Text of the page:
The man accused of gunning down 10 people at a Colorado supermarketfaced a judge Thursday in his first public appearance since the mass shooting in Boulder.
Ahmad Al Aliwi Alissa, 21, wore a purple smock and white face mask and sat in a wheelchair during a three-minute hearing before Judge Thomas Mulvahill, nearly three days after the massacre at a King Soopers grocery store.
“Our position is that we cannot do anything until we are able to fully assess Mr. Alissa’s mental illness,” defense attorney Kathryn Herold told the court.
Also during the brief hearing, Boulder District Attorney Michael Dougherty said that more charges are likely to be filed against Alissa within the next two weeks.
The prosecutor said investigators were still working the crime scene as of Thursday and that his office has not received any police reports that he could share with the defense.
Mulvahill ordered Alissa held without bail and said his next hearing is to be no sooner than in 60 days.
Colorado law allows for a mental illness defense, but it’s a nearly impossible path to acquittal, according to Martin Stuart, chairman of the Colorado Bar Association’s Criminal Law Section.
He cited the case of Aurora movie theater killer, who had documented mental health issues, but was still convicted of all murder charges against him.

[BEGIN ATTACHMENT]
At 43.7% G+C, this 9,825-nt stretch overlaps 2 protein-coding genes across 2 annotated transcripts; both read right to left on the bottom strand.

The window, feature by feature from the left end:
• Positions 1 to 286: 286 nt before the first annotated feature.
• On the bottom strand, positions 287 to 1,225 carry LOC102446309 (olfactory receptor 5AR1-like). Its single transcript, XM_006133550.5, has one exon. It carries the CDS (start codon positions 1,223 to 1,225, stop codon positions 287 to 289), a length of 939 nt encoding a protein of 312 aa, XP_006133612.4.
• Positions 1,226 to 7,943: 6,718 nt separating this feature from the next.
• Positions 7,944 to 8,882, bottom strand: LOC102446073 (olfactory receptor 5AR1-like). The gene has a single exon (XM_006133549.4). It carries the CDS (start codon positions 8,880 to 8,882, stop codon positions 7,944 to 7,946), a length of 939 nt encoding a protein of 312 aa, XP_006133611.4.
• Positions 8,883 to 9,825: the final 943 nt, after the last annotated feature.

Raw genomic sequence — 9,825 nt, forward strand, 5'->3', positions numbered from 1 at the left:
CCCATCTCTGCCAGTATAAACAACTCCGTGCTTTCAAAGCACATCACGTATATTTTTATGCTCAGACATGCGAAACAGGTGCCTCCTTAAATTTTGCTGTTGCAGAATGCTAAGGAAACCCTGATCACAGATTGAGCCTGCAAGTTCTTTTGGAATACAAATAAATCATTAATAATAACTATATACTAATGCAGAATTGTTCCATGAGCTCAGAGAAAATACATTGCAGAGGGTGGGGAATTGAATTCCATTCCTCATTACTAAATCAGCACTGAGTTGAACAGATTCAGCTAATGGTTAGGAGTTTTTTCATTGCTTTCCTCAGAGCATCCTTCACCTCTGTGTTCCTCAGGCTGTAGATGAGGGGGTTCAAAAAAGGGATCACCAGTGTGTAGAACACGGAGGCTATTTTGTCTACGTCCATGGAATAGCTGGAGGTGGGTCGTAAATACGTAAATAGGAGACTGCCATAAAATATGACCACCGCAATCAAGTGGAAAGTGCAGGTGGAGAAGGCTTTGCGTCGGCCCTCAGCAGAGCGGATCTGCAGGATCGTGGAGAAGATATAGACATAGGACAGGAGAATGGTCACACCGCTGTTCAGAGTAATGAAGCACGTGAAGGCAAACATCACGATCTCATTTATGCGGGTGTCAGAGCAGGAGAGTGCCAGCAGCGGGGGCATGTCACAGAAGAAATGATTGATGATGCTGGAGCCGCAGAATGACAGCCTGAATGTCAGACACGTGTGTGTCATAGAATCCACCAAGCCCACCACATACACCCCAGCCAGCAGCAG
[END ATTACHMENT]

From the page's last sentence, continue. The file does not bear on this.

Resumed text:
“It’s very rare. It’s rare that someone pleads not guilty by reason of insanity and it’s very rare (that it works),” Stuart told NBC News on Thursday. “It is a very difficult defense to prevail upon.”
The last time the public caught a glimpse of Alissa was on Monday afternoon outside the market, when an aerial news video showed police escorting a man in handcuffs, his right leg covered in blood. He wasn’t wearing a shirt or shoes.
While authorities have declined to absolutely link that footage to Alissa, an arrest affidavit described how the suspect surrendered to a SWAT team. That description is consistent with what was in the video.
Boulder police Officer Eric Talley, 51, was gunned down as he responded to reports of the shooting. President Joe Biden hailed the slain officer, a father of seven, as “the definition of an American hero.”
Alissa is also accused of killing Denny Stong, 20; Neven Stanisic, 23; Rikki Olds, 25; Tralona Bartkowiak, 49; Suzanne Fountain, 59; Teri Leiker, 51; Kevin Mahoney, 61; Lynn Murray, 62; and Jody Waters, 65.
Colorado residents have become familiar with mass shootings, as two of this generation’s most notorious massacres took place within a short drive from Boulder.
King Soopers is 35 miles north of Columbine High School in Littleton, where 13 people were killed on April 20, 1999, before the two gunmen took their own lives.
And it is 35 miles southeast of the Century 16 Theater in Aurora, where a gunman opened fire on moviegoers on July 20, 2012. Twelve people, who had gathered for a screening of “The Dark Knight Rises,” were killed.